Feb. 26 (UPI) -- Members of Congress from both parties cautioned Pentagon leaders Wednesday against diverting money designated for the defense budget to construct more sections of a wall along the southern border of the United States.
During a House Armed Services Committee hearing on the Department of Defense budget for fiscal year 2021, Republicans and Democrats both expressed concern that the Pentagon would dip into funds earmarked for projects like counter-drug operations and military construction projects.
Earlier this month the Pentagon submitted a reprogramming request to divert $3.8 billion -- $2.02 billion from fiscal 2020 funds and $1.6 billion in fiscal 2020 overseas contingency operations -- to fund sections of the border wall.
The Pentagon legally has the power to reprogram up to $6 billion per year at its discretion. Last year it pulled $1 billion from excess Army personnel funds.
"This year is very different," said Rep. Mac Thornberry, R-Texas, the committee's ranking member. "This is not taking excess funds, this is substituting the judgment of the department -- and actually the administration. I think, my opinion is, this is not totally at the discretion of the secretary. It is substituting the judgment of the administration for the judgment of Congress. I am deeply concerned about where we're headed with the constitutional issue."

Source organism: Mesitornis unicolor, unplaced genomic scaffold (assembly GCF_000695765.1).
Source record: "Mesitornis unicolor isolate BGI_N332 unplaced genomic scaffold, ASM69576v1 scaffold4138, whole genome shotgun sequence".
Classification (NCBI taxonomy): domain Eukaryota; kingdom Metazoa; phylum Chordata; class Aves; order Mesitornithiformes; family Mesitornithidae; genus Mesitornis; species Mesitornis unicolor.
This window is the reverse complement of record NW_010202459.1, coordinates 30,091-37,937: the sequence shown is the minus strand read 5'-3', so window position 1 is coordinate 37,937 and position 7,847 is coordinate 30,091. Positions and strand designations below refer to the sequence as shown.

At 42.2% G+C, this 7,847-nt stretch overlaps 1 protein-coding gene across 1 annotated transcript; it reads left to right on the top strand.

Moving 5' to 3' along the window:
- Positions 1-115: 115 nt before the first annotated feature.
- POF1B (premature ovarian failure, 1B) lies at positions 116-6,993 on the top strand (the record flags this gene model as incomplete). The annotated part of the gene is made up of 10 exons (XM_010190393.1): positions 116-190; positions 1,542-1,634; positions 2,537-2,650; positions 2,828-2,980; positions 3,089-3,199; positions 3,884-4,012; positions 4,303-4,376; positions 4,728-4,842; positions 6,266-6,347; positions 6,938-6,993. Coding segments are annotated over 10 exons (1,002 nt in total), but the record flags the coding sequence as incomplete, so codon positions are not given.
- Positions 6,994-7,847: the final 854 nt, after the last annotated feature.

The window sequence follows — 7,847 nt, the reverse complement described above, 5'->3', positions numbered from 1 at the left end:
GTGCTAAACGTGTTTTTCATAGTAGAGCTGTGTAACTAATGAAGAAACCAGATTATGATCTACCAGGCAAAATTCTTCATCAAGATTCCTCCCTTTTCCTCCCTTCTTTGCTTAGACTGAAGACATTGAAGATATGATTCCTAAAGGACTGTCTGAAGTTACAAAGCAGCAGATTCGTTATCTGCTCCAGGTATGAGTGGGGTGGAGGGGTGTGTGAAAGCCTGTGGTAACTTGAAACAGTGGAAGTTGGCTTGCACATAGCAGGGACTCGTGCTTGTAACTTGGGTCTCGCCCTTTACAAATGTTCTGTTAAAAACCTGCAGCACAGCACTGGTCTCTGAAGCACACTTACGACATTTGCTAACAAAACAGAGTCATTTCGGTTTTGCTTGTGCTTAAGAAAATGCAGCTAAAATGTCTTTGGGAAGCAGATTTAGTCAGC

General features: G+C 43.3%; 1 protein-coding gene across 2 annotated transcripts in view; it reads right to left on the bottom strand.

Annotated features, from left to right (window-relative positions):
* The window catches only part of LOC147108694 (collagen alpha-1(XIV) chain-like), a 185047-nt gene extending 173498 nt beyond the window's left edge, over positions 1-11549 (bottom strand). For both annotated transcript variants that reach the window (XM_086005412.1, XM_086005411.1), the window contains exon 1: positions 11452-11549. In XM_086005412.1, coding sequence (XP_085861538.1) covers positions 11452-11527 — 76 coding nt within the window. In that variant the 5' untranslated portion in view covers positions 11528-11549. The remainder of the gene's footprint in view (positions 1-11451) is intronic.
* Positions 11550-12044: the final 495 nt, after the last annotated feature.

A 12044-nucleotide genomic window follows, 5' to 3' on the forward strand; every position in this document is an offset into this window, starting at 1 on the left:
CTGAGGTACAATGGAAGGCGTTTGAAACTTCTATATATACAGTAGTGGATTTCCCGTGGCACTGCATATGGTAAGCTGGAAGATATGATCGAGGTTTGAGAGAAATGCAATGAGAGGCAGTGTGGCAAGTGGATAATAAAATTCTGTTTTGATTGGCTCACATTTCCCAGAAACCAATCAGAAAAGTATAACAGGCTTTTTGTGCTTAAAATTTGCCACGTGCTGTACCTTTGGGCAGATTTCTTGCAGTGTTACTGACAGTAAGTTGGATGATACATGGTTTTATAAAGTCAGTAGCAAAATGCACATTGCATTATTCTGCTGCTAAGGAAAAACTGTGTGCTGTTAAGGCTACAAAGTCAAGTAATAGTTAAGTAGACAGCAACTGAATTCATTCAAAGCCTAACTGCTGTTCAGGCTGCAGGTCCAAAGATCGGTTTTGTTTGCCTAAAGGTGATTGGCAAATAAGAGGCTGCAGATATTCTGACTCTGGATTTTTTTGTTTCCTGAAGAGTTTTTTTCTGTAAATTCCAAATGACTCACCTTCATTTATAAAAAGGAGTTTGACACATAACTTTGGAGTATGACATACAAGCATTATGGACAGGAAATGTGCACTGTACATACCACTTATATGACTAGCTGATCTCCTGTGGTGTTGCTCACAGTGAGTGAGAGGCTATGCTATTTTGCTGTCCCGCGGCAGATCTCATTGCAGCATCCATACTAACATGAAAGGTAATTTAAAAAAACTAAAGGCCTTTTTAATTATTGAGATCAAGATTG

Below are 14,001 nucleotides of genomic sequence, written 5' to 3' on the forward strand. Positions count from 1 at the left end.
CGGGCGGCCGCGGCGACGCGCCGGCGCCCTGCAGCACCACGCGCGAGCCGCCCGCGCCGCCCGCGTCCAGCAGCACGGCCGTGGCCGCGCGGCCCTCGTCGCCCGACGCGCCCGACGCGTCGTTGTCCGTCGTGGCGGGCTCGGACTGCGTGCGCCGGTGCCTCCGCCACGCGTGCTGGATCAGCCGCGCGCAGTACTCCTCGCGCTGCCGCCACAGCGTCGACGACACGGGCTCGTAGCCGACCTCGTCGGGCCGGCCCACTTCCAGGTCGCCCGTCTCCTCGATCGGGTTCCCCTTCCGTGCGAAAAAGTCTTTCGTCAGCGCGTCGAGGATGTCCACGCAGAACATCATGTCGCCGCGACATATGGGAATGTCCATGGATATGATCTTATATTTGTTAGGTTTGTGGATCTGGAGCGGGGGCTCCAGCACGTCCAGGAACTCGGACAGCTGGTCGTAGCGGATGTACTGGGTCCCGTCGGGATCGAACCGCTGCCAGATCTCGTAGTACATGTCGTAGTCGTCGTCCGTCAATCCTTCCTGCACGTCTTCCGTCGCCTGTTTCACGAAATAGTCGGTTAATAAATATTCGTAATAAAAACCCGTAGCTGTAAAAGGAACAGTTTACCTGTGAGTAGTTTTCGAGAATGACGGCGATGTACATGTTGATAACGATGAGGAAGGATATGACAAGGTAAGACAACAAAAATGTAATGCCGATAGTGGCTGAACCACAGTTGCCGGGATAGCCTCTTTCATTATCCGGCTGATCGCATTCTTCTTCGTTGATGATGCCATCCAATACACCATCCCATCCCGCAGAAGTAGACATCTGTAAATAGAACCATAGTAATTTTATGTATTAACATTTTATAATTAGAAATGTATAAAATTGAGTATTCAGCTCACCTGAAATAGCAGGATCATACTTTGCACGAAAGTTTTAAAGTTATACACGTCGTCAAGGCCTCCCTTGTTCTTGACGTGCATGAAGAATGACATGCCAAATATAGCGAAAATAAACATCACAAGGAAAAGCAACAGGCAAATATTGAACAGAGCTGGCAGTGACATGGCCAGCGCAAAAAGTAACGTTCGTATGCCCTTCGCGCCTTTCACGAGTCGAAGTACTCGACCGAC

"This is an enormous problem. The message it sends is that the Pentagon has plenty of money. It undercuts the congressional process. This basically says that Congress doesn't spend the money, the president does," Smith said.
Rep. Trent Kelly, R-Miss., said he was supportive of President Donald Trump's policy on the border, but "we have to be careful about how we re-program."
"I think we risk a whole lot with the $3.8 billion reprogramming to fund a border wall without consulting with Congress," he said.
The Democratic-led House of Representatives has repeatedly declined to fund efforts to construct more sections of a wall along the U.S.-Mexico border, prompting the president to seek money from the Pentagon.
Defense Secretary Mark Esper defended the move Wednesday, telling lawmkers, "The president has decided there's a national emergency on the border," likening the shift in priorities to a natural disaster response.
Esper also said the $705.4 billion fiscal 2021 budget -- which is 0.1 percent higher than that for fiscal 2020 -- is not sufficient for keeping up with inflation.
"Given this flattened funding level, we made many tough decisions to ensure our highest priorities were adequately funded," Esper said.